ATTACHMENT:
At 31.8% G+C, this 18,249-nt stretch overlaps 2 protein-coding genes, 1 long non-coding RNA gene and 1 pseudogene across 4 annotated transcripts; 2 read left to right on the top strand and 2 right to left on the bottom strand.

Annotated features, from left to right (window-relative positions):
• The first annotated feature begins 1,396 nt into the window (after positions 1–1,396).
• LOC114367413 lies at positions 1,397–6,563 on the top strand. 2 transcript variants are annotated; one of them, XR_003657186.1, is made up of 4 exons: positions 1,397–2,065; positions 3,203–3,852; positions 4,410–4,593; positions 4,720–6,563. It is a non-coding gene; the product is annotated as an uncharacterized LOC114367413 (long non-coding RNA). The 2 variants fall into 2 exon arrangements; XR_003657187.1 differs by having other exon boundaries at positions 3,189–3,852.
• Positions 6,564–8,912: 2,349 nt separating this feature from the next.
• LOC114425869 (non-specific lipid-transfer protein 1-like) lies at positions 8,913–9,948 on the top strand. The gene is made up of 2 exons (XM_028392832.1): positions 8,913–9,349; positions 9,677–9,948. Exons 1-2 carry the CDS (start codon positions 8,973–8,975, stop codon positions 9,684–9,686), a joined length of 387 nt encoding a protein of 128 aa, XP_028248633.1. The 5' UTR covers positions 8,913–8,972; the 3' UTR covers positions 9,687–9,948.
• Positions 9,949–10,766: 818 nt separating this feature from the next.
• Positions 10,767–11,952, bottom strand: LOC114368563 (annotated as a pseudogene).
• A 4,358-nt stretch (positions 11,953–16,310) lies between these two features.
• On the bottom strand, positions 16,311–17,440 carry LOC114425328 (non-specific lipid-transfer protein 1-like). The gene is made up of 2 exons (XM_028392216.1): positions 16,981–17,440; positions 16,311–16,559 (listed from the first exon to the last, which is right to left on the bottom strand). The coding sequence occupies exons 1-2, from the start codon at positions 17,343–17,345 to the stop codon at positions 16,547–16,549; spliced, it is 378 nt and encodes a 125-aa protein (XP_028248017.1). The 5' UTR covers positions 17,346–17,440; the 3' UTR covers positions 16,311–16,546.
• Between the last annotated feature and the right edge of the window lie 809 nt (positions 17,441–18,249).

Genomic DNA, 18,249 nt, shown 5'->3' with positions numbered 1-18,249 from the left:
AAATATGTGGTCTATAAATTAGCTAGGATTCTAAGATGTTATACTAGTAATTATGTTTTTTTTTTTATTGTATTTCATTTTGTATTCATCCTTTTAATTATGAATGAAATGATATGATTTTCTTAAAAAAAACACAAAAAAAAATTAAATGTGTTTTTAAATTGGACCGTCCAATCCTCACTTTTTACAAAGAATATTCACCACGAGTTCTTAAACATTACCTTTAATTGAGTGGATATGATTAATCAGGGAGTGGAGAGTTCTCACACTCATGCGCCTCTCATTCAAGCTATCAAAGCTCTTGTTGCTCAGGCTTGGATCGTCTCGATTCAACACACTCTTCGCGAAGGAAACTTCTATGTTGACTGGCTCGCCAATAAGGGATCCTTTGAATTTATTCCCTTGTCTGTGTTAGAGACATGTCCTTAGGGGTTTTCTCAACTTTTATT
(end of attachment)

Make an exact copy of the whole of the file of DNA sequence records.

At 31.8% G+C, this 18,249-nt stretch overlaps 2 protein-coding genes, 1 long non-coding RNA gene and 1 pseudogene across 4 annotated transcripts; 2 read left to right on the top strand and 2 right to left on the bottom strand.

Annotated features, from left to right (window-relative positions):
• The first annotated feature begins 1,396 nt into the window (after positions 1–1,396).
• LOC114367413 lies at positions 1,397–6,563 on the top strand. 2 transcript variants are annotated; one of them, XR_003657186.1, is made up of 4 exons: positions 1,397–2,065; positions 3,203–3,852; positions 4,410–4,593; positions 4,720–6,563. It is a non-coding gene; the product is annotated as an uncharacterized LOC114367413 (long non-coding RNA). The 2 variants fall into 2 exon arrangements; XR_003657187.1 differs by having other exon boundaries at positions 3,189–3,852.
• Positions 6,564–8,912: 2,349 nt separating this feature from the next.
• LOC114425869 (non-specific lipid-transfer protein 1-like) lies at positions 8,913–9,948 on the top strand. The gene is made up of 2 exons (XM_028392832.1): positions 8,913–9,349; positions 9,677–9,948. Exons 1-2 carry the CDS (start codon positions 8,973–8,975, stop codon positions 9,684–9,686), a joined length of 387 nt encoding a protein of 128 aa, XP_028248633.1. The 5' UTR covers positions 8,913–8,972; the 3' UTR covers positions 9,687–9,948.
• Positions 9,949–10,766: 818 nt separating this feature from the next.
• Positions 10,767–11,952, bottom strand: LOC114368563 (annotated as a pseudogene).
• A 4,358-nt stretch (positions 11,953–16,310) lies between these two features.
• On the bottom strand, positions 16,311–17,440 carry LOC114425328 (non-specific lipid-transfer protein 1-like). The gene is made up of 2 exons (XM_028392216.1): positions 16,981–17,440; positions 16,311–16,559 (listed from the first exon to the last, which is right to left on the bottom strand). The coding sequence occupies exons 1-2, from the start codon at positions 17,343–17,345 to the stop codon at positions 16,547–16,549; spliced, it is 378 nt and encodes a 125-aa protein (XP_028248017.1). The 5' UTR covers positions 17,346–17,440; the 3' UTR covers positions 16,311–16,546.
• Between the last annotated feature and the right edge of the window lie 809 nt (positions 17,441–18,249).

Genomic DNA, 18,249 nt, shown 5'->3' with positions numbered 1-18,249 from the left:
AAATATGTGGTCTATAAATTAGCTAGGATTCTAAGATGTTATACTAGTAATTATGTTTTTTTTTTTATTGTATTTCATTTTGTATTCATCCTTTTAATTATGAATGAAATGATATGATTTTCTTAAAAAAAACACAAAAAAAAATTAAATGTGTTTTTAAATTGGACCGTCCAATCCTCACTTTTTACAAAGAATATTCACCACGAGTTCTTAAACATTACCTTTAATTGAGTGGATATGATTAATCAGGGAGTGGAGAGTTCTCACACTCATGCGCCTCTCATTCAAGCTATCAAAGCTCTTGTTGCTCAGGCTTGGATCGTCTCGATTCAACACACTCTTCGCGAAGGAAACTTCTATGTTGACTGGCTCGCCAATAAGGGATCCTTTGAATTTATTCCCTTGTCTGTGTTAGAGACATGTCCTTAGGGGTTTTCTCAACTTTTATT